Our most popular textbooks for core classes in the music major include relatively few references to women composers.

Unfortunately, our most popular textbooks for core classes in the music major include relatively few references to women composers. Though there are recent gains in some music history textbooks, most music theory textbooks remain behind the curve in gender inclusivity. Researchers and educators such as Roberta Lamb, Rosemary Killam, and others have been questioning the paucity of women composers in our music curricula for decades. The presence of women composers is noted in music histories more frequently now, but the absence of their works in music theory topics undermines the thought that music written by women is worth studying. Many outside resources have been published in anthologies, on dedicated websites, and in blogs, but few have actually made it into the standard textbooks and curriculum packages.

And I would advise my young colleagues, the composers of symphonies, to drop in sometimes at the kindergarten, too.  It is there that it is decided whether there will be anybody to understand their works in twenty years’ time.—Kodaly, 1957

At the beginning of 2018, the IAWM welcomed six newly elected members onto our board of directors. As with any great change, people brought ideas for new areas of advocacy and new projects emerged. One new focus of our organization is to aid educators through more explicit efforts to supplement curricula. A new grant initiative was proposed and a pilot grant will be announced later this year. This grant is specifically to help teachers who bring women in music into the classroom, whether by purchasing new classroom materials that include women composers, helping to commission a new work by a woman, or bringing in a guest artist.

As president of IAWM, I envision a second, more extensive set of projects that includes advocating not just for women already in music, but for all students of music who desperately need to see, hear, and experience music written and performed by women, not just taught by women. These will include resolutions and recommendations to NASM and NAfME on gender diversity in music curricula, more extensive resource listings on our own website, and documents such as lesson plans, long-range planning guides, and syllabi to bridge the gap between current textbook offerings and the research available on women in music. The last piece will be lobbying publishers for greater exposure of works by women.

You’re a teacher with enormous power to effect change.

So, you’re a teacher with enormous power to effect change. You want all of your students to feel that.  What do you do?

1. Actively seek out music by women composers. There is plenty of it out there, trust me. The 20th and 21st centuries have produced much wonderfully juicy low-hanging fruit by female composers. Pluck some.

2. Bring a score, pull up a recording, assign research. Actively studying the music acknowledges the worth of someone’s work. Simply mentioning a female musician’s name as “someone in the same school as X” is not creating gender diversity in your curriculum.

3. When teaching or reading, don’t assume that women composers were or are lagging behind the men. Just as often, we’re ahead of them, but don’t receive the credit.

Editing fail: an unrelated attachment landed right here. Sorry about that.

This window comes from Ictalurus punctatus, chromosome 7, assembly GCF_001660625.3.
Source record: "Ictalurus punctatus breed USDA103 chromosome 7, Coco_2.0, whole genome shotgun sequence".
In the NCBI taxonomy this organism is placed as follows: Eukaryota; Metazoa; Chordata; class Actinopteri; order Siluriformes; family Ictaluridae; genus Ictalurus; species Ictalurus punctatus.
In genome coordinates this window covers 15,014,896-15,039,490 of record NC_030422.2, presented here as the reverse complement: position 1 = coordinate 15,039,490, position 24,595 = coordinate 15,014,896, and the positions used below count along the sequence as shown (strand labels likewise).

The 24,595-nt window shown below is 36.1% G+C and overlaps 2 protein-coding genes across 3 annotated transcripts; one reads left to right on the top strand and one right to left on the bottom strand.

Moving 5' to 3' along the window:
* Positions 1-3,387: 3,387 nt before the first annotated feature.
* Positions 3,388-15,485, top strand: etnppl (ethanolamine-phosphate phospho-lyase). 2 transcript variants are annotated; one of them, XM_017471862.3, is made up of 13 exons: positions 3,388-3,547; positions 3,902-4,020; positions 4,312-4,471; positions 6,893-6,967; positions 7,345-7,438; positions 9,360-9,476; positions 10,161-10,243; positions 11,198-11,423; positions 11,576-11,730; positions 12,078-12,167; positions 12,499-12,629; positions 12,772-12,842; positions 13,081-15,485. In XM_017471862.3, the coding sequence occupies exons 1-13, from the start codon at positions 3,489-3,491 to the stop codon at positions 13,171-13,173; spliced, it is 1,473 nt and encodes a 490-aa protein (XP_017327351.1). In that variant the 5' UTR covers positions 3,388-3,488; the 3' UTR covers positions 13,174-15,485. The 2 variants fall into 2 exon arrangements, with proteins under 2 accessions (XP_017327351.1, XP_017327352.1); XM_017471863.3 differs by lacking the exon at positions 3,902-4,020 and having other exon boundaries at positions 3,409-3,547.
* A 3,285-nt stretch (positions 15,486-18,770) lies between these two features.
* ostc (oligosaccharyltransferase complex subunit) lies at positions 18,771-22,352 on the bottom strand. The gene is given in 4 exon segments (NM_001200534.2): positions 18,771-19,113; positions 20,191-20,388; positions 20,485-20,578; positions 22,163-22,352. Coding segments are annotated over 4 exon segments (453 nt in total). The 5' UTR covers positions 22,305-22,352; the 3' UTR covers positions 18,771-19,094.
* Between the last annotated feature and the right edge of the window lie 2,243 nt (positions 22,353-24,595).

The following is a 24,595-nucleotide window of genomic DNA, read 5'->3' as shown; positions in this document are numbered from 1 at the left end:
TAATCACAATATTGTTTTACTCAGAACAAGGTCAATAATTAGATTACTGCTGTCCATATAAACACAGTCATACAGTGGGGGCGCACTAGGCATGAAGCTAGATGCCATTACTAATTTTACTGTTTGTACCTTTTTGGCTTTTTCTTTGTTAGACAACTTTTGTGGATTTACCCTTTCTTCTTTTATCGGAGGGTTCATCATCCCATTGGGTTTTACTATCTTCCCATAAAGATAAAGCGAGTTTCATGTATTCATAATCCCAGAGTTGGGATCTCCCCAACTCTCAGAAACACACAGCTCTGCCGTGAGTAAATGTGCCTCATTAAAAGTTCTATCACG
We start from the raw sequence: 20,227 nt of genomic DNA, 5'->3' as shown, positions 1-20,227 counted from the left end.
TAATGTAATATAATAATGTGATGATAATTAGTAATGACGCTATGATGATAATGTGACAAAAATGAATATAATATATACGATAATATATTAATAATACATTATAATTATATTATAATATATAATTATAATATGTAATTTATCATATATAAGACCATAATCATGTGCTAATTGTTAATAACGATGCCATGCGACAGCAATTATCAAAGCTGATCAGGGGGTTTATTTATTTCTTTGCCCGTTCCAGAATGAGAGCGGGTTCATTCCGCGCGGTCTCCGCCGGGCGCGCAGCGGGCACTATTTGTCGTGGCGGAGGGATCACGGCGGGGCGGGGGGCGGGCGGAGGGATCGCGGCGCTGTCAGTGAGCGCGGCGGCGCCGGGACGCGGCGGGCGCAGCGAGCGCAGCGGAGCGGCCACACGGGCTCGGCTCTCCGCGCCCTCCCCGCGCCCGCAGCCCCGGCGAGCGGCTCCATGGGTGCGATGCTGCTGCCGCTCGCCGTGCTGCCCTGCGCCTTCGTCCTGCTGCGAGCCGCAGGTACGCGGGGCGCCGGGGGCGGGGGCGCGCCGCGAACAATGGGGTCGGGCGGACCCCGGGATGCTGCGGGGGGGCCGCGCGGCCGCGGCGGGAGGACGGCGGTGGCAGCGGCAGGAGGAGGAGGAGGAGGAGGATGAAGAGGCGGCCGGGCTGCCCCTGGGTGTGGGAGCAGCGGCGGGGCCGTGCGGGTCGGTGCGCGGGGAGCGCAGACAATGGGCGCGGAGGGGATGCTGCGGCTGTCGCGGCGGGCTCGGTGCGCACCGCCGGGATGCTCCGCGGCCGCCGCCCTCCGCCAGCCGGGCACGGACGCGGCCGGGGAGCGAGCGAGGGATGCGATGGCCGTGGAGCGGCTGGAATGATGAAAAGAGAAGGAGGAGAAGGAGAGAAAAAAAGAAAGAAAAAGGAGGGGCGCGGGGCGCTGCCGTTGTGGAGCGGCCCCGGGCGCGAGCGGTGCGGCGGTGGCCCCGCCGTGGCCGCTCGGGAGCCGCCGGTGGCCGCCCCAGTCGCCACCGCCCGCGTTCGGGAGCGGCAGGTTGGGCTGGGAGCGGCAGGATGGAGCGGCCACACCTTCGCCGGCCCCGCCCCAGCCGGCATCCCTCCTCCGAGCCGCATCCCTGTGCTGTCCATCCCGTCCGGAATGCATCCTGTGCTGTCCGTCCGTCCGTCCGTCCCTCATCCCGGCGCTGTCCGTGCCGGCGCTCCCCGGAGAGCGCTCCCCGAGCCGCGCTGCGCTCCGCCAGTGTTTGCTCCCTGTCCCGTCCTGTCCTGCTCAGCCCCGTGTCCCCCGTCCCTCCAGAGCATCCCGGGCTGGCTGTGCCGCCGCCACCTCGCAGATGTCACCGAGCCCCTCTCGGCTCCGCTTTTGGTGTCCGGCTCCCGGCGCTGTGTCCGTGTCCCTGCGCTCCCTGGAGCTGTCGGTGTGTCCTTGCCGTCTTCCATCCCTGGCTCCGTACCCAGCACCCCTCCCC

4. Commission works by female composers. If you think you don’t have the budget to do this, form a consortium.

5. Have masterclasses with female musicians, or Skype interviews with researchers, performers, and other music professionals who are women.

6. Create and model more equitable opportunities for networking among your students.

7. Write to your local curriculum coordinator and/or standards writers and explain that they need to include gender diversity as a required component of K-12 music curricula, so that teachers have explicit guidance on the issue.

8. Think about the music teachers of your past. Just out of curiosity, how many of them were women? Find them, and write them a note to thank them.

Finding Ways to Entice Young Musicians to be Creative

Uneasy silence filled the room. Tight bursts of muffled laughter sporadically cut through an undercurrent of shuffling sneakers and nervous wriggling in chairs. Here I was, inviting a group of exuberant Los Angeles middle school musicians to make some NOISE with me in a rendering of Pauline Oliveros’s Sounds from Childhood, but all I got was some side-eye, a little healthy skepticism, and perhaps a touch of dread.

These students were the YOLA at HOLA Symphonic Winds, a group of young musicians from Youth Orchestra Los Angeles, an El Sistema-inspired program of the Los Angeles Philharmonic based out of Heart of Los Angeles, a non-profit that hosts programs for underserved youth in academics, arts, and athletics. YOLA at HOLA—a full, cost-sharing partnership between the L.A. Phil and HOLA—is a free, intensive music program in which students engage in 12-15 hours of group music lessons and ensemble playing each week with the goal of empowering young people to be both musicians and agents of change. The YOLA program, which operates at multiple sites in L.A., focuses on neighborhoods grappling with violence and high poverty rates, and is designed both as a haven from the outside world and as a way to provide a new lens through which students can view themselves, each other, and their collective creative capacity.

The International Contemporary Ensemble’s work at YOLA at HOLA was to pilot a new side-by-side initiative, called entICE, and our goals were multifaceted. We wanted to create a new piece of music, collectively, and workshop it together, from the early stages through its performance (much like any piece in ICElab). In so doing, we wanted to invite these students, who were mostly focusing on music from the distant past, to view this process and the resulting sounds, as theirs—their music, their work.